SFR was the fastest. The operator is the first to officially launch 5G in France. The new network is now available in Nice, ahead of other cities. This technology is however more and more criticized. Many elected officials have also called for a moratorium on its deployment. In particular, they want to wait for the report that ANSES, the national health security agency, must publish in the spring.
“Common sense will prevail”, explains Gregory Rabuel, eco guest of franceinfo on Monday 23 November. “No mayor in France wants to have saturated networks and that no one can call or surf data on their phone”, says the CEO of SFR. Despite reluctance, Grégory Rabuel explains that “in the coming weeks”, SFR is ready “to cover many cities: Nantes, Bordeaux, Paris, Marseille, Montpellier…”
By switching to 5G, operators are increasing the prices of packages. A justified increase, according to the CEO of SFR: “For 5 euros more than a 4G plan, you can benefit from a speed ten times faster”. The opportunity for SFR to improve its margins? No, answers Grégory Rabuel: “When you buy 700 or 800 million euros frequencies, and then maybe spend twice as much to deploy networks, it is quite normal when you come up with an extremely disruptive and much better offer, that the customer has the choice.”
The Directorate General of Civil Aviation (DGAC) on Friday issued reservations on the 5G antennas that mobile phone operators intend to deploy near French airports. However, she clarified that“there is no blocking” But “a normal procedure which aims to ensure the safe cohabitation of all uses within the frequency bands and therefore precisely to avoid any risk”.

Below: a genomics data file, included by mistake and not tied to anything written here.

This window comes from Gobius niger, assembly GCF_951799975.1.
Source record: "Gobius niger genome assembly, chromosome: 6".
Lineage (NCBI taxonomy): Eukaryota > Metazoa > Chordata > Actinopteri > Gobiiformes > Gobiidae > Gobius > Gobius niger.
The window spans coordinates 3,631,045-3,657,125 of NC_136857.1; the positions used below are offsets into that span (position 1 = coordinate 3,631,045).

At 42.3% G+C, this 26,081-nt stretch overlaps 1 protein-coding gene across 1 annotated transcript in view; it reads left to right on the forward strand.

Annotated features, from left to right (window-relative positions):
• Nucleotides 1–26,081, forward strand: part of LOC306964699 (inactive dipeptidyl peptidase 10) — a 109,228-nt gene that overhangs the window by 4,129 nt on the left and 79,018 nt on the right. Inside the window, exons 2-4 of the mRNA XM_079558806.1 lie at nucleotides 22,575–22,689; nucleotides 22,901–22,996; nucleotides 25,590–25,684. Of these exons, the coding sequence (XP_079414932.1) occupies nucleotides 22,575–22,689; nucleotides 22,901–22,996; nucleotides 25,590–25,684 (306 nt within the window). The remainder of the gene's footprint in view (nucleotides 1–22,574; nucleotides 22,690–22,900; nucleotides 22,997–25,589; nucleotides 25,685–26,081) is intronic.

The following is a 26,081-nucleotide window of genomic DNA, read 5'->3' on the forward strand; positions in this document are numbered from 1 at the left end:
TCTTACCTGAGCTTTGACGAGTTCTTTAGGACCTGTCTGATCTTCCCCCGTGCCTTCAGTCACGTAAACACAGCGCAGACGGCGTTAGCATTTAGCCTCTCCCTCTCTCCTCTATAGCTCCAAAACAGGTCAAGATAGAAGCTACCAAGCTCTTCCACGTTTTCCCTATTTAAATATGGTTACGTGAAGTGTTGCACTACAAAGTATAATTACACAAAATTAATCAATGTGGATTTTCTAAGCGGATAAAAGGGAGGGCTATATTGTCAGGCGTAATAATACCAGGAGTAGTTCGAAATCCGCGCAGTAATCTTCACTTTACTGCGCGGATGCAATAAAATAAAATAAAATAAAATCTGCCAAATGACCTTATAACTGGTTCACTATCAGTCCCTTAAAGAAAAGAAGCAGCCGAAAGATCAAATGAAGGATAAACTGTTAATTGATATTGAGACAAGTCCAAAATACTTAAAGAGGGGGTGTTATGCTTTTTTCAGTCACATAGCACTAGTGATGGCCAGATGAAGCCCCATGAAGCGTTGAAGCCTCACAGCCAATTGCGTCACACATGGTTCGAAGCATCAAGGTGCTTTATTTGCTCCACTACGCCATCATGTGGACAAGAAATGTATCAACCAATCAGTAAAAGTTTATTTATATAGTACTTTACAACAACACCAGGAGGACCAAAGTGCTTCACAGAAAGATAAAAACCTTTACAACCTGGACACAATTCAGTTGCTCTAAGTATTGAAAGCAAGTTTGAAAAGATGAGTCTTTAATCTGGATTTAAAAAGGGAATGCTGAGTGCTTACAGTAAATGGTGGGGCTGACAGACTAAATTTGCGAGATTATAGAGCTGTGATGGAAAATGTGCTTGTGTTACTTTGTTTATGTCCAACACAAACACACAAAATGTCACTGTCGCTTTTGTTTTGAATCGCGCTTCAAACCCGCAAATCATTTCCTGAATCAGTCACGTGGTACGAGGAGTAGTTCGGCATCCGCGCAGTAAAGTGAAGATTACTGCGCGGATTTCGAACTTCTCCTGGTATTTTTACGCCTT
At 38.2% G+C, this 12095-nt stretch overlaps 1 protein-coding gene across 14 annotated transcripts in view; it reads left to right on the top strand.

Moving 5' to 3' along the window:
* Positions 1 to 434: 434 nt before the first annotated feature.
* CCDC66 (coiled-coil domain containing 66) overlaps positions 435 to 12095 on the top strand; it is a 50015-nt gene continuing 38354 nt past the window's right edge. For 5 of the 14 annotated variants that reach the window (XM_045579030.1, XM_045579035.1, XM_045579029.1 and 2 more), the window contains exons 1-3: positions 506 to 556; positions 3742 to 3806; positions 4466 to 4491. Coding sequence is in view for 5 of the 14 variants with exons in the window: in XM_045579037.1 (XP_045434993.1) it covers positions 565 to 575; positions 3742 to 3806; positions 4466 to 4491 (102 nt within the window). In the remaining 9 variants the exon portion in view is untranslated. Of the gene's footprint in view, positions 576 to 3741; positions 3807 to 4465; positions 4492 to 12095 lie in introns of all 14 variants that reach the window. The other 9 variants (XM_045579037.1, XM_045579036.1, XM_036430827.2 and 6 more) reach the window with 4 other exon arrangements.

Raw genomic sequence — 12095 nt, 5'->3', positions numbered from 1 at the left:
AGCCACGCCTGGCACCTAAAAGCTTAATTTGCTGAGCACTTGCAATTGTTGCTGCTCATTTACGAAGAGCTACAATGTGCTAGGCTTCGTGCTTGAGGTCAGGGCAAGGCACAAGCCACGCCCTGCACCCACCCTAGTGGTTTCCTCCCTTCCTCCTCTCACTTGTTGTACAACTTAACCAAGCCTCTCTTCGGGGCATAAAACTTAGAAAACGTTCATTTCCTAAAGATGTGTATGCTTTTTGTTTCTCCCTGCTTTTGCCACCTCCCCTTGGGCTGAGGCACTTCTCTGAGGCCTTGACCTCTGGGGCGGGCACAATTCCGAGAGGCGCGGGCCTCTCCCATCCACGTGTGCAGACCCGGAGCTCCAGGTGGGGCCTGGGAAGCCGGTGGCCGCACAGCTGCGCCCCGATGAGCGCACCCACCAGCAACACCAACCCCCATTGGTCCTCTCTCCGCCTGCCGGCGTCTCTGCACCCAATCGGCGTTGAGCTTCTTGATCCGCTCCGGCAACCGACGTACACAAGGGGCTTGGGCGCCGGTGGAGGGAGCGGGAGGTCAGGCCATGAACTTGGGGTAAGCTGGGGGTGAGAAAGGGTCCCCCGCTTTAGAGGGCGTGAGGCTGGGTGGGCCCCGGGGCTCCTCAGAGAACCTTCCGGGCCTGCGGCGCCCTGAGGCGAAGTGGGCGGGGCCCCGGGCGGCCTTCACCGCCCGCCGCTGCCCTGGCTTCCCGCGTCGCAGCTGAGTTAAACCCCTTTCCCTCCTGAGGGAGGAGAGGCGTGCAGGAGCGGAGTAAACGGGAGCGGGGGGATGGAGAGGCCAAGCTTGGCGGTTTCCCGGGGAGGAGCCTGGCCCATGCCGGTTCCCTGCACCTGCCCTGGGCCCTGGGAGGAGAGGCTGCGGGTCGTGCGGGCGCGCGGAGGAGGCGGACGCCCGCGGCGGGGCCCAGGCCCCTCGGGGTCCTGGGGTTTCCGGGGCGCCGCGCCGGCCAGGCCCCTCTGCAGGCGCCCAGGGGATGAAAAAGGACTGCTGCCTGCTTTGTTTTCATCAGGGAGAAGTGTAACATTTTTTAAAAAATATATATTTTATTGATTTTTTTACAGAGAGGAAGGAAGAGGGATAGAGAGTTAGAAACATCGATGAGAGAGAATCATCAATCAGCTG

“It’s something surprising”, responded the CEO of SFR. “We invest hundreds of millions of euros in licenses. And then, overnight, the Arcep [l’Autorité de régulation des communications électroniques et des Postes] discovers with the DGAC that there would be a doubt, a problem or complications between the 5G frequencies and the areas around the airports “, wonders Grégory Rabuel.
It is extremely surprising that in a process that lasts for months, we are learning this now.Grégory Rabuel, CEO of SFR
The DGAC fears that these first 5G antennas will disrupt the guidance systems inside planes. Civil aviation relies on an October US report that found that the 3.7-3.9 Gigahertz (GhZ) band usable for 5G creates a “major risk” for radio altimeters on airplanes which also pass through these frequencies. Grégory Rabuel recognizes that airport security is something“Extremely important”. He notes that “the government is in discussion with the DGAC and the National Frequency Agency to reassure everyone”. The CEO of SFR ensures that his ambition is to “respect the law“. He “hope that in the days to come, all of this will be behind us”.